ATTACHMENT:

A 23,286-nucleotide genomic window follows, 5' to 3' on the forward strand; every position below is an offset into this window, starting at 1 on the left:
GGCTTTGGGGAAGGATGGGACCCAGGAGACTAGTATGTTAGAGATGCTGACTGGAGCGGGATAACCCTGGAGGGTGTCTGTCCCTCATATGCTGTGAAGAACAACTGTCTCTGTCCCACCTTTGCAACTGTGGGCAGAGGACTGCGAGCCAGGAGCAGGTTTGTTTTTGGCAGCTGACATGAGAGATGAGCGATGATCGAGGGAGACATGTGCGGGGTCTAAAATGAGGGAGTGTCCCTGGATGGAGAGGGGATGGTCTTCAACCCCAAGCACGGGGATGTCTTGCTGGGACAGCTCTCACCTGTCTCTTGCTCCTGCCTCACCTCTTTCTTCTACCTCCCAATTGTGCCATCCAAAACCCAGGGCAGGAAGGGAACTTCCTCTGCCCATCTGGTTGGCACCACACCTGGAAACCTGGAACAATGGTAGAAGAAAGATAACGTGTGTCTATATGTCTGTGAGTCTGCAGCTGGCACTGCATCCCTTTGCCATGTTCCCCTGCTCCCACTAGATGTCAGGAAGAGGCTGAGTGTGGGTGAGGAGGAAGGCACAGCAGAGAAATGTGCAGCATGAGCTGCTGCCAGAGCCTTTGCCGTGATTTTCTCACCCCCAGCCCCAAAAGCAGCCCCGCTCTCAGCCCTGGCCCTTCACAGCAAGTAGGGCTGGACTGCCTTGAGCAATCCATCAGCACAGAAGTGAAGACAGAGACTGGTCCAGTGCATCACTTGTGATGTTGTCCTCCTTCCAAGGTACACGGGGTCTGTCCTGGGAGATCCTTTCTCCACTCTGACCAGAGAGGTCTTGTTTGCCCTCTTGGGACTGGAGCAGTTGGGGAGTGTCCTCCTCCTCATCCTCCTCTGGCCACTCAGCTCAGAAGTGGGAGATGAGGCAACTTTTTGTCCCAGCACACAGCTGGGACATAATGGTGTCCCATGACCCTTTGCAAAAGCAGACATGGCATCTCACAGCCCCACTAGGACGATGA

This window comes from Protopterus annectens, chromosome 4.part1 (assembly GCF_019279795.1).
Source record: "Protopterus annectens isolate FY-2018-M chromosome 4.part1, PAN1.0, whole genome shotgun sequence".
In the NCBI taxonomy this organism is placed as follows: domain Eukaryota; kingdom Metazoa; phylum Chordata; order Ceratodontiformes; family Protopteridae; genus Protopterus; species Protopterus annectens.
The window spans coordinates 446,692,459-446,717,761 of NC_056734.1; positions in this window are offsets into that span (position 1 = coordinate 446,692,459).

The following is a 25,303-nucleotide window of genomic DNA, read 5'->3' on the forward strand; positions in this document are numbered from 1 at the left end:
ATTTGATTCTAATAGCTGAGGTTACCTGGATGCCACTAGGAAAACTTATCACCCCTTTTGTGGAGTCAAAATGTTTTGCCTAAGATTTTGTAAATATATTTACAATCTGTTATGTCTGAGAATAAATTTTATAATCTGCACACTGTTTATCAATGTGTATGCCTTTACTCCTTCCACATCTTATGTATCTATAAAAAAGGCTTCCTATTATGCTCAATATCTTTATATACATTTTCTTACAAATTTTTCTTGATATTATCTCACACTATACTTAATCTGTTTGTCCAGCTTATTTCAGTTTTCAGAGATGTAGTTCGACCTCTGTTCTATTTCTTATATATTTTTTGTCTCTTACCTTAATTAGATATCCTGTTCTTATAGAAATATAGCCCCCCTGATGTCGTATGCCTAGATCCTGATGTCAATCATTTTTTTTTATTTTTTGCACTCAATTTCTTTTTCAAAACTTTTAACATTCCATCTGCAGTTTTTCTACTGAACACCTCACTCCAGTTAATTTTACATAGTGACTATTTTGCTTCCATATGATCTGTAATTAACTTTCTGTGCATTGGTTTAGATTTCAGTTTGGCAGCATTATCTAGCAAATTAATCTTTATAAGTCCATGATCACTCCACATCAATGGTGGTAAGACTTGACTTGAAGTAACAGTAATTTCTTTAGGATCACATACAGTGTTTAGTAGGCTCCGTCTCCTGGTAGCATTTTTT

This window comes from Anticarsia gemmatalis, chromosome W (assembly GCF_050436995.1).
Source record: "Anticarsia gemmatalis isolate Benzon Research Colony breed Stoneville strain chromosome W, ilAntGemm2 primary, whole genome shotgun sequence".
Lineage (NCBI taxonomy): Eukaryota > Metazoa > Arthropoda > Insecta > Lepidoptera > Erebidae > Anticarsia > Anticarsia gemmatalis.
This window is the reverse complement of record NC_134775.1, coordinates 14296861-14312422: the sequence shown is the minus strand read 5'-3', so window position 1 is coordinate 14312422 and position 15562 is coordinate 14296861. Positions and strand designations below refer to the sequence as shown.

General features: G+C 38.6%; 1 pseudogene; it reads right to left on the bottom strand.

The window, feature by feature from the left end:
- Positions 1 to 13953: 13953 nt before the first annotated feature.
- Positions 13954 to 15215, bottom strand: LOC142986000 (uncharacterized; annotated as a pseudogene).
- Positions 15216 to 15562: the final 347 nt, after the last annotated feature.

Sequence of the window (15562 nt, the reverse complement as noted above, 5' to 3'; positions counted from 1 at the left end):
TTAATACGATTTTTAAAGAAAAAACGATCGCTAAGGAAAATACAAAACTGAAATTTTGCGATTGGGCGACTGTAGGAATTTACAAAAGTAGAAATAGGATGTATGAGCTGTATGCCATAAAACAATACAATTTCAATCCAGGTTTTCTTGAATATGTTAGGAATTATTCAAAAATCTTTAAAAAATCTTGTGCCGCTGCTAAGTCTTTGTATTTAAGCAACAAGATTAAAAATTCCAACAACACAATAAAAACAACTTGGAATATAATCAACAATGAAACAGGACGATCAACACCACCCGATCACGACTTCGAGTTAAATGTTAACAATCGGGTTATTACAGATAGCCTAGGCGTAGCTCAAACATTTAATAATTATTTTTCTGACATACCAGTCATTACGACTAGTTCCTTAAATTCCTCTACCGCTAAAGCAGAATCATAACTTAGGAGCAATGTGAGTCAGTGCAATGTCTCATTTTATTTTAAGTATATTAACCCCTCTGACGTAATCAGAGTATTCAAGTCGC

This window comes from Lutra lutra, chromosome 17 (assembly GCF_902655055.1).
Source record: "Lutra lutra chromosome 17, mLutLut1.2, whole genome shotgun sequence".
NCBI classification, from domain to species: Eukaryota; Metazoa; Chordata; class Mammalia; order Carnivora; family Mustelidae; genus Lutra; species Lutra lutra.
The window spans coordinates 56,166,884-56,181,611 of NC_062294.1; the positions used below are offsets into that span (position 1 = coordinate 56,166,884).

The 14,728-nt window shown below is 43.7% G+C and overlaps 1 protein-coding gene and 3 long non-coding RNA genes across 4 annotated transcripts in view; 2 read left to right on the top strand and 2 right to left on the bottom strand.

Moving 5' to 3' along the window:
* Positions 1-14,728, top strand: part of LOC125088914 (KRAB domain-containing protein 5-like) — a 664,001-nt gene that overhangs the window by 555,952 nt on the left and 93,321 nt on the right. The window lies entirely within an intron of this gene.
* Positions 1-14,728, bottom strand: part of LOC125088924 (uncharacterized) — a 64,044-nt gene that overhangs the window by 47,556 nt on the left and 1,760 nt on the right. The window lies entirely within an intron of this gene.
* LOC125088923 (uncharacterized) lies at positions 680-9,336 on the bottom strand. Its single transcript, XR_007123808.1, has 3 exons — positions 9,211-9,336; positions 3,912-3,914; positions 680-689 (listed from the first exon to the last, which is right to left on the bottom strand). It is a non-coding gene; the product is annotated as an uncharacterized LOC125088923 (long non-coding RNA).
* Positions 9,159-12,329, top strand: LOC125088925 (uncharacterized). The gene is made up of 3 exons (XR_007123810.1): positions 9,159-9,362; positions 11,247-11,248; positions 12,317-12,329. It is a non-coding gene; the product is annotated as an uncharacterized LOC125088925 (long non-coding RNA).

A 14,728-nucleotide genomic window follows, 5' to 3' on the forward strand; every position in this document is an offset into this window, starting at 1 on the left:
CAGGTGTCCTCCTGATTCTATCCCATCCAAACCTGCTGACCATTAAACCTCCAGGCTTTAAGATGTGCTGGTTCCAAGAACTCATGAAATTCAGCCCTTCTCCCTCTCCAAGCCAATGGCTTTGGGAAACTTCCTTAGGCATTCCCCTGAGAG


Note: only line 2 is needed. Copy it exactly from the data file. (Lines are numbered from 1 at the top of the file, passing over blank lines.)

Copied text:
GGCTTTGGGGAAGGATGGGACCCAGGAGACTAGTATGTTAGAGATGCTGACTGGAGCGGGATAACCCTGGAGGGTGTCTGTCCCTCATATGCTGTGAAGAACAACTGTCTCTGTCCCACCTTTGCAACTGTGGGCAGAGGACTGCGAGCCAGGAGCAGGTTTGTTTTTGGCAGCTGACATGAGAGATGAGCGATGATCGAGGGAGACATGTGCGGGGTCTAAAATGAGGGAGTGTCCCTGGATGGAGAGGGGATGGTCTTCAACCCCAAGCACGGGGATGTCTTGCTGGGACAGCTCTCACCTGTCTCTTGCTCCTGCCTCACCTCTTTCTTCTACCTCCCAATTGTGCCATCCAAAACCCAGGGCAGGAAGGGAACTTCCTCTGCCCATCTGGTTGGCACCACACCTGGAAACCTGGAACAATGGTAGAAGAAAGATAACGTGTGTCTATATGTCTGTGAGTCTGCAGCTGGCACTGCATCCCTTTGCCATGTTCCCCTGCTCCCACTAGATGTCAGGAAGAGGCTGAGTGTGGGTGAGGAGGAAGGCACAGCAGAGAAATGTGCAGCATGAGCTGCTGCCAGAGCCTTTGCCGTGATTTTCTCACCCCCAGCCCCAAAAGCAGCCCCGCTCTCAGCCCTGGCCCTTCACAGCAAGTAGGGCTGGACTGCCTTGAGCAATCCATCAGCACAGAAGTGAAGACAGAGACTGGTCCAGTGCATCACTTGTGATGTTGTCCTCCTTCCAAGGTACACGGGGTCTGTCCTGGGAGATCCTTTCTCCACTCTGACCAGAGAGGTCTTGTTTGCCCTCTTGGGACTGGAGCAGTTGGGGAGTGTCCTCCTCCTCATCCTCCTCTGGCCACTCAGCTCAGAAGTGGGAGATGAGGCAACTTTTTGTCCCAGCACACAGCTGGGACATAATGGTGTCCCATGACCCTTTGCAAAAGCAGACATGGCATCTCACAGCCCCACTAGGACGATGA